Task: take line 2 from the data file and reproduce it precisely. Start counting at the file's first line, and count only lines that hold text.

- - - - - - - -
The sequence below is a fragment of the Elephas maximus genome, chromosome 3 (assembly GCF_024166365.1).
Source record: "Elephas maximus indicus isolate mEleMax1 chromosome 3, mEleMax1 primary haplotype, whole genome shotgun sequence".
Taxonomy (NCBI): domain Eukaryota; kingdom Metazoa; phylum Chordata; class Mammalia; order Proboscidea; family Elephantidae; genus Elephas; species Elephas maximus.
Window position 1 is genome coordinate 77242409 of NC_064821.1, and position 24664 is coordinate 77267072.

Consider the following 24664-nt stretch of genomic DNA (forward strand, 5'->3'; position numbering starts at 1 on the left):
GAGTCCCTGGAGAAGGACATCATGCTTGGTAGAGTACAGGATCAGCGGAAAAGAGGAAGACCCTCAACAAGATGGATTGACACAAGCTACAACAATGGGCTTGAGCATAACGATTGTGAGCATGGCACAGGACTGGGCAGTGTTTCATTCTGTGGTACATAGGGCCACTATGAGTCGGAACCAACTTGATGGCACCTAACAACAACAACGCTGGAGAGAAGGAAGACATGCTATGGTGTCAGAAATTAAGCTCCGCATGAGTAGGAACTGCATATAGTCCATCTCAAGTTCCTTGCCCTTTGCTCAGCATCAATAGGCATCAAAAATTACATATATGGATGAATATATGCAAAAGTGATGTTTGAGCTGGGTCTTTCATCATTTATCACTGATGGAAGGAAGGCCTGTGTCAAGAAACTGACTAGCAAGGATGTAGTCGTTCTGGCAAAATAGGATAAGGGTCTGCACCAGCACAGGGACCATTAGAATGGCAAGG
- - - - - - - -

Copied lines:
Source record: "Elephas maximus indicus isolate mEleMax1 chromosome 3, mEleMax1 primary haplotype, whole genome shotgun sequence".